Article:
On the palate, Barbera is a revelation. Its innate high acidity creates a mouthwatering, juicy freshness, making it an excellent partner for a variety of dishes. While it’s relatively low in tannins, this grape variety often offers a robust, full-bodied experience. The flavor profile echoes the aromas, with luscious red and black fruit flavors taking center stage. With aging, some Barbera wines develop earthier notes, showcasing elements of leather, tobacco, and even truffle.

Its vibrant acidity, combined with its rich fruit character, ensures that Barbera wines are versatile and food-friendly, making them favorites for both casual dinners and more celebratory occasions.

Rosso and Rosso Superiore wines of Barbera d'Asti DOCG are exalted emblems of Piedmont's rich viticultural tapestry. Their essence primarily captures the Barbera grape, Piedmont's viticultural treasure, further enriched with a harmonious blend of other authorized grape varieties.

Rosso wines reflect the vivacity of the region, marked by a lively acidity and fine-grained tannins. These wines sing of red fruits, interwoven with subtle hints of rose petals and dried herbs. Rosso Superiore, on the other hand,  is a reflection of the patient waiting of the winemakers. This type of wine benefits from extended maturation, revealing deeper layers, bringing forth nuances of leather, tobacco, and perhaps a whisper of dark chocolate or truffle.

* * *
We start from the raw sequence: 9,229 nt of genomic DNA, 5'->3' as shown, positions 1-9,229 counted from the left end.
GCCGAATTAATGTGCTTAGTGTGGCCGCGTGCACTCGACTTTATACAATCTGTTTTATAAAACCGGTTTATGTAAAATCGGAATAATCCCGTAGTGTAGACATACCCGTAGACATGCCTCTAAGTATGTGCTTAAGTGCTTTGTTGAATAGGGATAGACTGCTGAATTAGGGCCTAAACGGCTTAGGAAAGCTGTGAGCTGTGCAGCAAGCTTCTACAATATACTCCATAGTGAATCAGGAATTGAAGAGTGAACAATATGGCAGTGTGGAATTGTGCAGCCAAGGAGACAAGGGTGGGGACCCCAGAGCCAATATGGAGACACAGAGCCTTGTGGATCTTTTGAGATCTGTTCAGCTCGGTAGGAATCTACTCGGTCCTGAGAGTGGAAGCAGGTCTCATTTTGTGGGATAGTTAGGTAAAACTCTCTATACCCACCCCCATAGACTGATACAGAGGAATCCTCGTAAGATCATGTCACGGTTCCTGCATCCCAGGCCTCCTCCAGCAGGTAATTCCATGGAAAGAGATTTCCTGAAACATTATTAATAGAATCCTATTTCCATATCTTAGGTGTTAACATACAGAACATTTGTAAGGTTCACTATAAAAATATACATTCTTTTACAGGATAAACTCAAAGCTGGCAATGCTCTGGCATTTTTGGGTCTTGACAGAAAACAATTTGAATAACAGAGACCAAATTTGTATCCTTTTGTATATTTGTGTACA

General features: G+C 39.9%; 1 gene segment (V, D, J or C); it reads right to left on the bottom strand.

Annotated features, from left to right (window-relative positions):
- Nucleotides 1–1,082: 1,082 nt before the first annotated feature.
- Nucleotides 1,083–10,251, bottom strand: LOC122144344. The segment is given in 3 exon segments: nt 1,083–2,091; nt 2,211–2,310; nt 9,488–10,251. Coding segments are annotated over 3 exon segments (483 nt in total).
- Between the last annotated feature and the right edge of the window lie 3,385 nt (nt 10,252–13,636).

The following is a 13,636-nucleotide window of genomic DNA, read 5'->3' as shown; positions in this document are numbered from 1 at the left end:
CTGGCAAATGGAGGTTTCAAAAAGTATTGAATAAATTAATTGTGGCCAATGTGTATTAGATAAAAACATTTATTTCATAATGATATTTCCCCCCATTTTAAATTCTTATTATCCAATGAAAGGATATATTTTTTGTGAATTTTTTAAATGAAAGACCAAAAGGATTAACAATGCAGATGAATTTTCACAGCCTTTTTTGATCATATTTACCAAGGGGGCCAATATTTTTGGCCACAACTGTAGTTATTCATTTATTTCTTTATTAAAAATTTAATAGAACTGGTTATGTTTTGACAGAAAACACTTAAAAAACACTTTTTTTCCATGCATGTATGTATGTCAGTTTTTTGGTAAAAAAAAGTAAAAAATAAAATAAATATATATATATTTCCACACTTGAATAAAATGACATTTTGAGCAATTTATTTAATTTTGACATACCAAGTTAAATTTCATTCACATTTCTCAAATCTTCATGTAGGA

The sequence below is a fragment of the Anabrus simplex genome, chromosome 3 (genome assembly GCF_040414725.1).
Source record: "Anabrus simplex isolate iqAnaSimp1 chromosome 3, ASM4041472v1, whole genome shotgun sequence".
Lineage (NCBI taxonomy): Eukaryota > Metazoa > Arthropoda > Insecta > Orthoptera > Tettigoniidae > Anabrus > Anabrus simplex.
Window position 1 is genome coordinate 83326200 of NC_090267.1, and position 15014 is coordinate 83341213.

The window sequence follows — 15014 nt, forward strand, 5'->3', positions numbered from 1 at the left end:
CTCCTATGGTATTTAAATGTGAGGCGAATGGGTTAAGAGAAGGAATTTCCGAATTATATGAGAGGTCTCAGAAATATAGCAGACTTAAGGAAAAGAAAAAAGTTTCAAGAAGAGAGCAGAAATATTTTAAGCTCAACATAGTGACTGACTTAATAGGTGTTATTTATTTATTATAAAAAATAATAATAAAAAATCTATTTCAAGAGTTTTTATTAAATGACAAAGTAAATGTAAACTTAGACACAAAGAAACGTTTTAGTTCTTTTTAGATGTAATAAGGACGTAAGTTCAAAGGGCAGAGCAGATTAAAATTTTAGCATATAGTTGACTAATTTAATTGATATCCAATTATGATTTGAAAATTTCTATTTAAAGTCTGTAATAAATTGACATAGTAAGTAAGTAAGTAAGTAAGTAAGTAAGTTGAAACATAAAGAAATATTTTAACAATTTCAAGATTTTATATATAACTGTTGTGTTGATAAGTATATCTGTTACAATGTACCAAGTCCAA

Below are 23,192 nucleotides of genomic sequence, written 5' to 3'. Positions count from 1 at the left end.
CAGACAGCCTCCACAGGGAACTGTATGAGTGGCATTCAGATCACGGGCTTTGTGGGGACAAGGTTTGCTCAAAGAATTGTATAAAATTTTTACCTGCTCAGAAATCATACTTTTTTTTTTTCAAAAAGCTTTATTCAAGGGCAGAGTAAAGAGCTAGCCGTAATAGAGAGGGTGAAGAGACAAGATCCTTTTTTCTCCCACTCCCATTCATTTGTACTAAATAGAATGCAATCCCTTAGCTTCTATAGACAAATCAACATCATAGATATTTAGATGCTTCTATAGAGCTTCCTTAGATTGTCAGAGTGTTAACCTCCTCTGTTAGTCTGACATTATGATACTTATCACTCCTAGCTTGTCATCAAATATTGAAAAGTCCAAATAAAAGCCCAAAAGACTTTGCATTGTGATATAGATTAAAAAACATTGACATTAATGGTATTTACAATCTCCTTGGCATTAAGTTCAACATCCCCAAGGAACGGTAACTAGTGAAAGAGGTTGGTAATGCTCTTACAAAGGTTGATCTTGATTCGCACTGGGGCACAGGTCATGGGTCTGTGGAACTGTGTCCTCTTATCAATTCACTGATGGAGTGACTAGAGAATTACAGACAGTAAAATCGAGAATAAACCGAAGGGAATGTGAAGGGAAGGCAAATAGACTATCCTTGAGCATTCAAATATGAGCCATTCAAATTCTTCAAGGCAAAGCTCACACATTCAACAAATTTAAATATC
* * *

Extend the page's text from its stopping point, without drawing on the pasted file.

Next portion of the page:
The Barbera d'Asti DOCG encapsulates a splendid symphony of the region's geography, climate, soil, and grape varietals, resulting in wines that strike a balance between vigor and elegance. With their roots entrenched in history and a consistent embrace of tradition, these wines offer an evocative journey through Piedmont's esteemed wine heritage.

  1. Barbera d'Asti DOCG: The heart and soul of this region are the Barbera d'Asti DOCG wines. Radiating with a deep ruby hue, these wines intrigue with aromas of ripe cherries and wild berries, often complemented by a touch of licorice and spices. The meticulous interplay of terroir and winemaking imparts a depth and longevity, cherished by wine aficionados.
  2. Rosso Superiore DOCG: Representing the zenith of Barbera d'Asti production, Rosso Superiore wines are crafted from the finest Barbera grapes harvested during exceptional vintages. These wines undergo prolonged aging, intensifying the concentration of flavors and adding layers of complexity. Their aging potential is unparalleled, often revealing their best self after many years in the cellar.